And now for something completely different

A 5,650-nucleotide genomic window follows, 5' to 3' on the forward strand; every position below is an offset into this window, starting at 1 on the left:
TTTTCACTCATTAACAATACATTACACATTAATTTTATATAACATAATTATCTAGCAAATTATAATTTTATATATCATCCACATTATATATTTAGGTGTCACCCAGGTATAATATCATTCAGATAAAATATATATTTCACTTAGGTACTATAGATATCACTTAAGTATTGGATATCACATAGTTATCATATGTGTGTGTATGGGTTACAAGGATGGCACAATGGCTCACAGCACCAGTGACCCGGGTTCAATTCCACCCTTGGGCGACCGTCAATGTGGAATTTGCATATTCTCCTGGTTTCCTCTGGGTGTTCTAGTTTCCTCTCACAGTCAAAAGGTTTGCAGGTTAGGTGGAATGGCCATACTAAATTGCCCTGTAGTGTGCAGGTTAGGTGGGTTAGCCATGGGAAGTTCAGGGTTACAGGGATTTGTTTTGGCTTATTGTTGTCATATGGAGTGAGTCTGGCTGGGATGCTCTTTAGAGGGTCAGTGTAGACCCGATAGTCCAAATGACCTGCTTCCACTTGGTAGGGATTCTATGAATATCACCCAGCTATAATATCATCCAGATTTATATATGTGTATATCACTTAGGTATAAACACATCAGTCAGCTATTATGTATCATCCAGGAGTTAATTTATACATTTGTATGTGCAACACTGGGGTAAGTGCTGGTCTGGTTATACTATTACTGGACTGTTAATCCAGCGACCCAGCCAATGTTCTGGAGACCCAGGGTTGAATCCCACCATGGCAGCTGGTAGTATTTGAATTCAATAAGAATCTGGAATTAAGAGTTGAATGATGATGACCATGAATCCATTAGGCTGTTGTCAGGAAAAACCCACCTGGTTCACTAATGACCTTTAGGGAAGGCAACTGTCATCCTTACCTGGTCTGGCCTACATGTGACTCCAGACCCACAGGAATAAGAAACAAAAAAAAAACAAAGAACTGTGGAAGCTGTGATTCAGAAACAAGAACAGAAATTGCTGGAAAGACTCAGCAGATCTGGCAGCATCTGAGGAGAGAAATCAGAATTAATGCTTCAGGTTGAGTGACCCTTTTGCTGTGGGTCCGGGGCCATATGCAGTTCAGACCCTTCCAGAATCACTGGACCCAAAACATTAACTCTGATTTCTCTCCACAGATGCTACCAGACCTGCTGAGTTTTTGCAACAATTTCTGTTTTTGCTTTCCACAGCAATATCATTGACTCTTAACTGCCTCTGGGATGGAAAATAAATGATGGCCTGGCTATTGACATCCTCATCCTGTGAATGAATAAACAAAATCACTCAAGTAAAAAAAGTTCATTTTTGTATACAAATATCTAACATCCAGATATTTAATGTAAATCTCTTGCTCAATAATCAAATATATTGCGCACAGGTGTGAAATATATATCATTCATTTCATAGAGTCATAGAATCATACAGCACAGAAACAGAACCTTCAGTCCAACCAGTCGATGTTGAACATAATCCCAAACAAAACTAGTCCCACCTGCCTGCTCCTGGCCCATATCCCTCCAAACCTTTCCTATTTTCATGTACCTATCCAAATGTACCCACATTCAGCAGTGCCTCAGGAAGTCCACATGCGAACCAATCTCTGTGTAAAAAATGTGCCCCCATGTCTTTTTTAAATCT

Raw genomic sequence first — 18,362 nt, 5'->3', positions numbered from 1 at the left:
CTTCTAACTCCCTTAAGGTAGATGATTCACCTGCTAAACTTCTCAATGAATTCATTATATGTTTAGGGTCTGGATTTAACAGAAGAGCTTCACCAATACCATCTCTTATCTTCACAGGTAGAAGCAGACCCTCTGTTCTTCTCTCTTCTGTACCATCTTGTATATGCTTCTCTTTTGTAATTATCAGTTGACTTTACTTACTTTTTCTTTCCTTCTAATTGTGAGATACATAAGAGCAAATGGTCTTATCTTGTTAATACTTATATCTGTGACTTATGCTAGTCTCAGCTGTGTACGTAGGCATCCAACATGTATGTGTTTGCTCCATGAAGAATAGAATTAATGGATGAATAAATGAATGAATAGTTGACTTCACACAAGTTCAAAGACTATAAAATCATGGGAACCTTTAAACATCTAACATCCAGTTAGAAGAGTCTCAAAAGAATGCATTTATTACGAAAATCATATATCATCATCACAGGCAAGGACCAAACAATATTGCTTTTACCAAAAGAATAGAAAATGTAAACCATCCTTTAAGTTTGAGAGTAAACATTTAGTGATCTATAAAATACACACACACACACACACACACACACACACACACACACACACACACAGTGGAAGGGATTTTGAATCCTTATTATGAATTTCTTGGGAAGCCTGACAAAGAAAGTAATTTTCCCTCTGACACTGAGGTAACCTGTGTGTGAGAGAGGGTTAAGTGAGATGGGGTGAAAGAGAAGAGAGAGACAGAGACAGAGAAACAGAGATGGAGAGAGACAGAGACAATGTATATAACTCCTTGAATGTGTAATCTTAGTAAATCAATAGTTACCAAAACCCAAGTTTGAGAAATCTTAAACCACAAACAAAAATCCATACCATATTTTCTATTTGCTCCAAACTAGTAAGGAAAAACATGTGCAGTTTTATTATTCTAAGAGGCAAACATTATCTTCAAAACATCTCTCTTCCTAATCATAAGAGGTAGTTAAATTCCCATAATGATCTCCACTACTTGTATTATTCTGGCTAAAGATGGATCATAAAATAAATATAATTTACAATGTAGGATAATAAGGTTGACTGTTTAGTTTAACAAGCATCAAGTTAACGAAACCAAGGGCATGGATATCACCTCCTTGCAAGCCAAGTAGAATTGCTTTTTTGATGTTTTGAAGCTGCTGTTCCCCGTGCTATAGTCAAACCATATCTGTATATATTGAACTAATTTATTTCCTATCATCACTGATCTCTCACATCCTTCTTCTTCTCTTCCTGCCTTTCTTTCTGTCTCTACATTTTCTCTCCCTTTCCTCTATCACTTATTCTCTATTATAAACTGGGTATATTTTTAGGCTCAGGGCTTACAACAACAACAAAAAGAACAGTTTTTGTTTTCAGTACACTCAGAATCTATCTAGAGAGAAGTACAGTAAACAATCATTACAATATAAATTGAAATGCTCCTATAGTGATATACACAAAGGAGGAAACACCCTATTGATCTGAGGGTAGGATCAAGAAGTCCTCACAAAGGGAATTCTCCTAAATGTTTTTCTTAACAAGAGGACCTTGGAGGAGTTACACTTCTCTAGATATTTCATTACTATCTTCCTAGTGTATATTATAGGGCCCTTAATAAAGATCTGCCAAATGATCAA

Pale Fire (1962) is a novel by Vladimir Nabokov. The novel is presented as a 999-line poem titled "Pale Fire", written by the fictional John Shade, with a foreword and lengthy commentary by a neighbor and academic colleague of the poet, Charles Kinbote. Together these elements form a narrative in which both authors are central characters. Pale Fire has spawned a wide variety of interpretations and a large body of written criticism, which Pekka Tammi estimated in 1995 as over 80 studies. The Nabokov authority Brian Boyd has called it "Nabokov's most perfect novel", and the critic Harold Bloom called it "the surest demonstration of his own genius... that remarkable tour de force". It was ranked at number 53 on the list of the Modern Library 100 Best Novels and number 1 on Larry McCaffery's 20th Century’s Greatest Hits: 100 English-Language Books of Fiction.